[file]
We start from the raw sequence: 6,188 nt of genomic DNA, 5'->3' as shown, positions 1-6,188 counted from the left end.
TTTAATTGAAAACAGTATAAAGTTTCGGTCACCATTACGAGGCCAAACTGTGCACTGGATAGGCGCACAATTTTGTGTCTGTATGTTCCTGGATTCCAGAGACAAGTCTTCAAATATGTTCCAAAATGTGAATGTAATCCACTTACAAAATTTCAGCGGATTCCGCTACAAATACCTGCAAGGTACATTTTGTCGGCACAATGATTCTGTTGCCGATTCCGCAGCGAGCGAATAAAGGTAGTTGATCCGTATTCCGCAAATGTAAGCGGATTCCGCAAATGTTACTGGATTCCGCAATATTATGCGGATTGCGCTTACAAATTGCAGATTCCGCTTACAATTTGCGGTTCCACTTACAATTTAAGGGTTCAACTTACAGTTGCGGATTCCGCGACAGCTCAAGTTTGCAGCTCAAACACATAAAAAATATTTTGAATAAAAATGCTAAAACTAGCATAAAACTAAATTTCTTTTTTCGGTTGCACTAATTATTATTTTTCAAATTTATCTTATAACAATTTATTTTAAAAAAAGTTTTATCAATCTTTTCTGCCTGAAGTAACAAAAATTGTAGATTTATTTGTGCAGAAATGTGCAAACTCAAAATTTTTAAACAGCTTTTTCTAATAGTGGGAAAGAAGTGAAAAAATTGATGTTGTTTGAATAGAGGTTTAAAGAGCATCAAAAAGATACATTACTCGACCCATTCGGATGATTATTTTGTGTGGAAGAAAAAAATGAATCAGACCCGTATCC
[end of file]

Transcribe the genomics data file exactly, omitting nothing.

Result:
We start from the raw sequence: 6,188 nt of genomic DNA, 5'->3' as shown, positions 1-6,188 counted from the left end.
TTTAATTGAAAACAGTATAAAGTTTCGGTCACCATTACGAGGCCAAACTGTGCACTGGATAGGCGCACAATTTTGTGTCTGTATGTTCCTGGATTCCAGAGACAAGTCTTCAAATATGTTCCAAAATGTGAATGTAATCCACTTACAAAATTTCAGCGGATTCCGCTACAAATACCTGCAAGGTACATTTTGTCGGCACAATGATTCTGTTGCCGATTCCGCAGCGAGCGAATAAAGGTAGTTGATCCGTATTCCGCAAATGTAAGCGGATTCCGCAAATGTTACTGGATTCCGCAATATTATGCGGATTGCGCTTACAAATTGCAGATTCCGCTTACAATTTGCGGTTCCACTTACAATTTAAGGGTTCAACTTACAGTTGCGGATTCCGCGACAGCTCAAGTTTGCAGCTCAAACACATAAAAAATATTTTGAATAAAAATGCTAAAACTAGCATAAAACTAAATTTCTTTTTTCGGTTGCACTAATTATTATTTTTCAAATTTATCTTATAACAATTTATTTTAAAAAAAGTTTTATCAATCTTTTCTGCCTGAAGTAACAAAAATTGTAGATTTATTTGTGCAGAAATGTGCAAACTCAAAATTTTTAAACAGCTTTTTCTAATAGTGGGAAAGAAGTGAAAAAATTGATGTTGTTTGAATAGAGGTTTAAAGAGCATCAAAAAGATACATTACTCGACCCATTCGGATGATTATTTTGTGTGGAAGAAAAAAATGAATCAGACCCGTATCC